EURO GOVT-German yields break key levels as Fed boosts stocks
* German 10-year yields break 200-day moving average
* Italian yields fall below 5 pct for first time since March 26
* Upbeat global stock markets take shine off Bund future
* Timing of potential Spanish bailout request remains key
By Ana Nicolaci da Costa
LONDON, Sept 14 (Reuters) - German 10-year government bond yields rose above their 200-day moving average for the first time in 14 months on Friday as fresh stimulus from the U.S. Federal Reserve rounded up a bright week for riskier assets.
The Fed said it would pump $40 billion into the U.S. economy each month until it saw a sustained upturn in the jobs market and extended the time-frame in which it would keep interest rates near zero.
The move boosted global equity markets and helped take ten-year Italian yields below 5 percent for the first time since March, as euro zone finance ministers met and pressed Spain to clarify whether it will seek financial support.
Relatively positive outcomes to a series of events that could have unsettled markets in the past few days have added to the impact of the European Central Bank's conditional pledge last week to buy unlimited quantities of government bonds.
"There is a risk-on mood across the board at the moment, that (has to do with) the Fed but certainly it still echoes from the ECB," Rainer Guntermann, strategist at Commerzbank said.
Ten-year German bond yields rose 12 basis points to 1.65 percent, crossing the moving average which came at 1.637 percent.
David Sneddon, technical analyst at Credit Suisse, said 1.70 percent was a key level, around June's high, and the retracement level of the entire 2011-2012 rally.
"1.70 percent has got to break for us to get really bearish on the market," Sneddon said.
"Our favouite trade is actually looking for the 10-30s German curve to steepen a lot further," he said, meaning he expected 30-year yields to rise faster than then 10-years.
LOWER ITALIAN FUNDING COSTS
Italian borrowing costs fell below 5 percent for the first time since March 26 as the Fed stimulus measure added further momentum to a rally dating back from late July.
The prospect of European Central bank bond buying has taken Italian and Spanish yields sharply lower, but the momentum has slowed more recently, as the central bank's intervention plans has put Spain in a catch-22.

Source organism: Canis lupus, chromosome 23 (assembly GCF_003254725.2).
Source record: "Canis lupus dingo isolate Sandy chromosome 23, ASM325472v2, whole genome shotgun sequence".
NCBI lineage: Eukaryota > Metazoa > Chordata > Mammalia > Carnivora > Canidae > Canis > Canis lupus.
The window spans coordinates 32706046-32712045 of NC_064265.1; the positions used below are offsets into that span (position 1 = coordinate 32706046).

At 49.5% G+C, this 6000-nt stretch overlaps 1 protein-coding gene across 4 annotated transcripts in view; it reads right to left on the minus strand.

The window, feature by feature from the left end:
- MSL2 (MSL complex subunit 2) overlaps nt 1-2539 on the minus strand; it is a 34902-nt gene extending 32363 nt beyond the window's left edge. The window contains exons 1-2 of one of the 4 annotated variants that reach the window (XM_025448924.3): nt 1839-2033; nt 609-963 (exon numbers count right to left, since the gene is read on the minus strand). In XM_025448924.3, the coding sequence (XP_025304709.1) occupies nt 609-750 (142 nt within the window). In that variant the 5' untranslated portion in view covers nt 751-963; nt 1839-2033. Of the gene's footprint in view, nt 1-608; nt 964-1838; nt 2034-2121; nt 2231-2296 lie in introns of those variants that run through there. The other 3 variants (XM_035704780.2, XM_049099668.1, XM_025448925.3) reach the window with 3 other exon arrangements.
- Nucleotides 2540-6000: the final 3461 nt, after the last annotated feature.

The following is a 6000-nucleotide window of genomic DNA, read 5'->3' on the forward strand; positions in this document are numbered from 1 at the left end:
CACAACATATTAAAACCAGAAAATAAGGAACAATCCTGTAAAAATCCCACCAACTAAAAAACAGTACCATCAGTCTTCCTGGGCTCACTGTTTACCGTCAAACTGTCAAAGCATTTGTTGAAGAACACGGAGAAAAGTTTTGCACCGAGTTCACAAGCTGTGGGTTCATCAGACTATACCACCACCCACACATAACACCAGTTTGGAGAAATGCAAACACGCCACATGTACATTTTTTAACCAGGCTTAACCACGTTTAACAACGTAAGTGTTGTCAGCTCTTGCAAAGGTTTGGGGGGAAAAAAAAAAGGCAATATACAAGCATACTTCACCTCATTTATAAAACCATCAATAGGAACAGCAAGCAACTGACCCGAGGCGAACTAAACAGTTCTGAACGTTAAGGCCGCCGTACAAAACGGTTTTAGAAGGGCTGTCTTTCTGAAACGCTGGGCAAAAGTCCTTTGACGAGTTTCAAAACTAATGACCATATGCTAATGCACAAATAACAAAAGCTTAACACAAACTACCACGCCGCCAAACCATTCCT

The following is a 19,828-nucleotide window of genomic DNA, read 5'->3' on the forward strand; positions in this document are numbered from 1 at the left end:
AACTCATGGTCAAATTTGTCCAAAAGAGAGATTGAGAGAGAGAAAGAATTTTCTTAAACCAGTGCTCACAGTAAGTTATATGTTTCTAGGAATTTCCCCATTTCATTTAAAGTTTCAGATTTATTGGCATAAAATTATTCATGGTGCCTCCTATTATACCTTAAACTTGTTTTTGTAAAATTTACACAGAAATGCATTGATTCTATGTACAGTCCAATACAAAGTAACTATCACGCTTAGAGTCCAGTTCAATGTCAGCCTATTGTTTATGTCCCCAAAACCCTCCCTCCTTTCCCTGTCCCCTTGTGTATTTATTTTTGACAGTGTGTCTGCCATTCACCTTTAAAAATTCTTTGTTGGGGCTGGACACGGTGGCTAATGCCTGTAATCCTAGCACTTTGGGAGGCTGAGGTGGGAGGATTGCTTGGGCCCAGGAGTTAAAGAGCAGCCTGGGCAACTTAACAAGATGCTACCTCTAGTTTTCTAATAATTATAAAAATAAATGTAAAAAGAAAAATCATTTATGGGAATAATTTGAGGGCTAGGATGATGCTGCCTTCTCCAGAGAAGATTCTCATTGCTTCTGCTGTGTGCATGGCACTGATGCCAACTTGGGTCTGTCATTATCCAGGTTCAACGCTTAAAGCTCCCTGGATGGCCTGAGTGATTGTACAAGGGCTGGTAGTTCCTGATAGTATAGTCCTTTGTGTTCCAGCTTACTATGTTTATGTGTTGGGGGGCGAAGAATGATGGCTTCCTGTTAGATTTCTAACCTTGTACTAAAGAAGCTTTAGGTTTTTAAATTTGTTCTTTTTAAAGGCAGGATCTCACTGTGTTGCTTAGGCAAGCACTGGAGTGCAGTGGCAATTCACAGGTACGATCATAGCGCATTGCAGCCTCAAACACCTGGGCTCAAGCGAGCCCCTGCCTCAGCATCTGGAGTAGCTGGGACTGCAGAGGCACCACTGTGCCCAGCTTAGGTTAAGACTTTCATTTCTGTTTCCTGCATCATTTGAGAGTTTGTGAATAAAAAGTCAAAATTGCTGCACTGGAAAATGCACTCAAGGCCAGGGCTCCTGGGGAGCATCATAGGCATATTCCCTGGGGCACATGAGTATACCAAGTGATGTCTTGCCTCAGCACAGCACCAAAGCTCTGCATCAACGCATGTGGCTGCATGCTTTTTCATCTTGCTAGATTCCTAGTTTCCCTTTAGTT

The ECB will only intervene if Spain asks for a bailout, but the euro zone's fourth largest economy is reluctant to do so for fear of losing fiscal sovereignty and having to meet conditions that will likely hurt the growth prospects of an economy struggling with recession and high unemployment.
Meanwhile, as long as its funding costs are at more manageable levels, it is likely to put off any aid request.
"Paradoxically the promise of (intervention) means that the imperative to accept a bailout has been reduced," Richard McGuire, strategist at Rabobank said.
"Not only are funding (cost) pressures off but it knows it will be junked by (ratings agency) Moody's as soon as it does request a bailout," McGuire said.
He and others have pointed to the government at least delaying until after local elections in the region of Galicia, a long time stronghold of Prime Minister Mariano Rajoy's conservative People's Party, on October 21.
Spanish yields were little changed on the day at 5.67 percent as Spain was at the top of the agenda at a euro zone finance ministers' meeting this session.
Italian yields fell 6.6 basis points to 4.96 percent.
"Five percent (Italian yield) is certainly eye-catching but the key level from a technical point of view is 4.7 so we still have to be cautious here," said Piet Lammens at KBC in Brussels.
"If it drops below that level I would interpret it as the market basically seeing Draghi's move as a game changer," he said.
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